By David Vagi, Director of NGC Ancients ……
The evaluation of style is paramount to establishing the desirability of an ancient coin
To the best of our knowledge, all dies used to strike ancient coins were engraved by hand. There is evidence that hubbing may have been used in the production of some dies – but even then, the fine details would have been engraved by hand. The skills of the artists who accomplished this work varied considerably.
Since collectors tend to prefer coins of fine style over those of lesser workmanship, every coin sent to NGC for grading is evaluated on the basis of style. Any coin that, by our standards, is of superior style is awarded the designation “Fine Style”, which appears on the label just beneath the grade.
We say “by our standards” because beauty is in the eye of the beholder, and to suggest there is a universal standard would be bold, to say the least. People are bound to disagree on what constitutes superior and inferior style, and often there is but a fine line separating the two. However, our approach is based not only on a general sense of aesthetics, but also the context of the coinage. In some series there are no issues of fine style, whereas in others it is a relatively common occurrence.
The style of an ancient coin may be defined as the visual impact of the design, based upon the quality of its engraving and composition. These two silver tetradrachms of Athens (below) struck in the later fifth century BCE, illustrate how two engravers produced dies of markedly different levels of artistry.
Athens: fine style
Athens: pedestrian style
There are three common approaches to evaluating style, which are worth repeating here:
An “absolute” approach rates style from a single perspective, with coins being judged against some kind of universal standard(s).
The “relative” approach distinguishes a range of styles within a given series. As such, the best coins within a stylistically mediocre series would rate higher than average coins from a fine style series, even though the latter might generally be considered more attractive than the former.
The third seeks a balance between the absolutist and relativist schools of thoughts, incorporating the best qualities of each. This approach has been adopted by NGC.
It is also worth noting that even if a coin’s dies were engraved in fine style, the appreciation of the artwork might be disturbed enough by negative aspects of strike and/or surface conditions that such coins could be denied the designation of “Fine Style” on that grounds alone.
Another aspect to consider is that sometimes two tiers of artists cut dies used to strike a coin. With many coins of the Roman Empire, for example, the best artists cut the portrait dies, whereas second-tier artists cut the reverse dies. In those cases a pedestrian reverse die does not prevent a coin with a wonderful obverse die from being labeled as “Fine Style”.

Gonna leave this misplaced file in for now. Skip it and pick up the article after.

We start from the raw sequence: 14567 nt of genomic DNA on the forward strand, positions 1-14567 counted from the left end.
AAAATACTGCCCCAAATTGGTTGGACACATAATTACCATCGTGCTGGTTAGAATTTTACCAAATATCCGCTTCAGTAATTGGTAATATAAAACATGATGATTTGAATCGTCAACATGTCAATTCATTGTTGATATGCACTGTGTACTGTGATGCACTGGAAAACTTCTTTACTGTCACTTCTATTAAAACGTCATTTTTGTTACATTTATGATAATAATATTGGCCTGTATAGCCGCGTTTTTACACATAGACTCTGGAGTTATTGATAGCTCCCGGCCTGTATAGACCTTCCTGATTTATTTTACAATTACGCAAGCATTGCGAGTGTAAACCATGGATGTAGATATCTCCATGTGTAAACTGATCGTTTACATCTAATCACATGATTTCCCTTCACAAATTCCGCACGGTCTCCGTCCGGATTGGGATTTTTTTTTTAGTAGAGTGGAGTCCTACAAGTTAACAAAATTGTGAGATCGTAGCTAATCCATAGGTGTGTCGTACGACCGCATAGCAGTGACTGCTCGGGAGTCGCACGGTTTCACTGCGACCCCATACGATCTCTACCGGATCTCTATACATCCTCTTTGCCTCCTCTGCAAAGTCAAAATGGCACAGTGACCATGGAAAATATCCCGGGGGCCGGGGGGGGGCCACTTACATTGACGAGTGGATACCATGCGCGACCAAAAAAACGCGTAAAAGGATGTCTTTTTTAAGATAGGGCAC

Here is an example: notice the great variance in style between the portrait die and the reverse die on this gold aureus of the Roman emperor Trajan Decius (249-251 CE). The portrait is in an accomplished, realistic style while the reverse is almost cartoonish:
Trajan Decius aureus:
We also must distinguish between style and composition. Composition concerns the format of the design, which may be inherently pleasing or displeasing. Two artists can work with the same design and yet achieve completely different results (as seen with the two coins of Athens illustrated above).
The high relief and the amount of detail on ancient coins often can be beguiling, especially to collectors of modern coinage. In terms of NGC’s “Fine Style” designation, however, it is important to note that a highly detailed design, or one rendered in high relief, does not necessarily translate to “Fine Style”. It takes time to become familiar with the range of styles encountered in ancient coinage, and to distinguish the gradations of style.
These gold aurei of the Roman emperor Hadrian (117-138 CE) illustrate the point perfectly. One might consider the one on top to be of fine style, when in fact it falls short. It is not until one compares it with an example of truly fine style, shown beneath, that it is easy to recognize the difference.
Hadrian: normal style
Hadrian: fine style
Finally, we must consider that there are many stylistic categories for ancient coinage – too many to discuss in an introductory article. Some styles found on ancient coins will appeal to some collectors yet alienate others.
In the same way that a Jackson Pollock painting will impress some and cause others to shake their head, and an Impressionist painting will appeal to one person while another prefers the work of Norman Rockwell, there’s no accounting for individual taste in ancient coinage. In some cases the newcomer (or even the advanced collector) may not agree with or understand why some ancient coins are awarded a fine style designation and others are denied.
The two silver coins from Sicily shown below are an ideal way to end this introductory article. The first, a drachm of Naxos (c. 530-510 BCE), is a work of the Archaic period of Greek Art. Despite its astonishingly good style, its appeal is a bit more selective than that of the accompanying piece, a decadrachm of Syracuse, struck soon after 400 BCE, during the Classical period of Greek Art. Both are equally accomplished works, though their artists had quite different visions in mind.
Images courtesy of Classical Numismatic Group, Inc. (CNG)